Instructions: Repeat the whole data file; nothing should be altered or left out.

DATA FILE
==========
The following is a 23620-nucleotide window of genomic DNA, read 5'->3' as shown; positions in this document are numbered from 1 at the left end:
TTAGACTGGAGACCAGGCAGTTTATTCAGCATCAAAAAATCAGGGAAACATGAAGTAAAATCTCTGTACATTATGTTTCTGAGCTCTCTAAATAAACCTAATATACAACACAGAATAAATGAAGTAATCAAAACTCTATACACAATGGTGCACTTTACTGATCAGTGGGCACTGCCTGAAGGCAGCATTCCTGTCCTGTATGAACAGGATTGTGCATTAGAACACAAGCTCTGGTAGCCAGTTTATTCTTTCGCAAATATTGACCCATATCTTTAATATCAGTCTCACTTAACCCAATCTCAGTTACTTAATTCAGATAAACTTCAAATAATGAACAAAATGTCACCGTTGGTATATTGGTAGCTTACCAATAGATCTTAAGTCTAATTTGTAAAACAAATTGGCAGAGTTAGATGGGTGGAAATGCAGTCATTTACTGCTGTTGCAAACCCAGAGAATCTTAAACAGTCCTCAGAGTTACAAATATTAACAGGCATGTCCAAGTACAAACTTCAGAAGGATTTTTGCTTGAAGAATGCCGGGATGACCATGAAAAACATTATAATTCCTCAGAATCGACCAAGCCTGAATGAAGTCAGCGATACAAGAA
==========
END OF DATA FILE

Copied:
The following is a 23620-nucleotide window of genomic DNA, read 5'->3' as shown; positions in this document are numbered from 1 at the left end:
TTAGACTGGAGACCAGGCAGTTTATTCAGCATCAAAAAATCAGGGAAACATGAAGTAAAATCTCTGTACATTATGTTTCTGAGCTCTCTAAATAAACCTAATATACAACACAGAATAAATGAAGTAATCAAAACTCTATACACAATGGTGCACTTTACTGATCAGTGGGCACTGCCTGAAGGCAGCATTCCTGTCCTGTATGAACAGGATTGTGCATTAGAACACAAGCTCTGGTAGCCAGTTTATTCTTTCGCAAATATTGACCCATATCTTTAATATCAGTCTCACTTAACCCAATCTCAGTTACTTAATTCAGATAAACTTCAAATAATGAACAAAATGTCACCGTTGGTATATTGGTAGCTTACCAATAGATCTTAAGTCTAATTTGTAAAACAAATTGGCAGAGTTAGATGGGTGGAAATGCAGTCATTTACTGCTGTTGCAAACCCAGAGAATCTTAAACAGTCCTCAGAGTTACAAATATTAACAGGCATGTCCAAGTACAAACTTCAGAAGGATTTTTGCTTGAAGAATGCCGGGATGACCATGAAAAACATTATAATTCCTCAGAATCGACCAAGCCTGAATGAAGTCAGCGATACAAGAA